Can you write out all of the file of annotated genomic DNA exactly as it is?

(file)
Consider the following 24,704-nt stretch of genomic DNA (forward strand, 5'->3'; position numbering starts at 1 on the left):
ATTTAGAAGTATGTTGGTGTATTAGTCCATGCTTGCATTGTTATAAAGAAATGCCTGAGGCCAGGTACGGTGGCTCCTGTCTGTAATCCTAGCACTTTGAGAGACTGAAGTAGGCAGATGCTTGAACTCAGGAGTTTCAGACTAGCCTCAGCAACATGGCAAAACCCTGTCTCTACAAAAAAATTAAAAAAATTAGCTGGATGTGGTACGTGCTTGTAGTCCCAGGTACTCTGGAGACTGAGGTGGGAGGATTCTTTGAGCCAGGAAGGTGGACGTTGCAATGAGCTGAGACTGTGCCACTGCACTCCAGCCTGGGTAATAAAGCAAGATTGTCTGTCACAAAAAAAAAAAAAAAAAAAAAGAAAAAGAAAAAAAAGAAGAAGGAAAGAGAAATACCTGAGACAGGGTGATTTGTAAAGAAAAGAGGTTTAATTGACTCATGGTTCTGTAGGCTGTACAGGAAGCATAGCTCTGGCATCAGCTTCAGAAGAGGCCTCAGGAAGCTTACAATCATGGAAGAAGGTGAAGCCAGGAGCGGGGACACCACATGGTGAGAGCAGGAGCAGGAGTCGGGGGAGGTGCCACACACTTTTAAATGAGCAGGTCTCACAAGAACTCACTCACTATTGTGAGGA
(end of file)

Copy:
Consider the following 24,704-nt stretch of genomic DNA (forward strand, 5'->3'; position numbering starts at 1 on the left):
ATTTAGAAGTATGTTGGTGTATTAGTCCATGCTTGCATTGTTATAAAGAAATGCCTGAGGCCAGGTACGGTGGCTCCTGTCTGTAATCCTAGCACTTTGAGAGACTGAAGTAGGCAGATGCTTGAACTCAGGAGTTTCAGACTAGCCTCAGCAACATGGCAAAACCCTGTCTCTACAAAAAAATTAAAAAAATTAGCTGGATGTGGTACGTGCTTGTAGTCCCAGGTACTCTGGAGACTGAGGTGGGAGGATTCTTTGAGCCAGGAAGGTGGACGTTGCAATGAGCTGAGACTGTGCCACTGCACTCCAGCCTGGGTAATAAAGCAAGATTGTCTGTCACAAAAAAAAAAAAAAAAAAAAAGAAAAAGAAAAAAAAGAAGAAGGAAAGAGAAATACCTGAGACAGGGTGATTTGTAAAGAAAAGAGGTTTAATTGACTCATGGTTCTGTAGGCTGTACAGGAAGCATAGCTCTGGCATCAGCTTCAGAAGAGGCCTCAGGAAGCTTACAATCATGGAAGAAGGTGAAGCCAGGAGCGGGGACACCACATGGTGAGAGCAGGAGCAGGAGTCGGGGGAGGTGCCACACACTTTTAAATGAGCAGGTCTCACAAGAACTCACTCACTATTGTGAGGA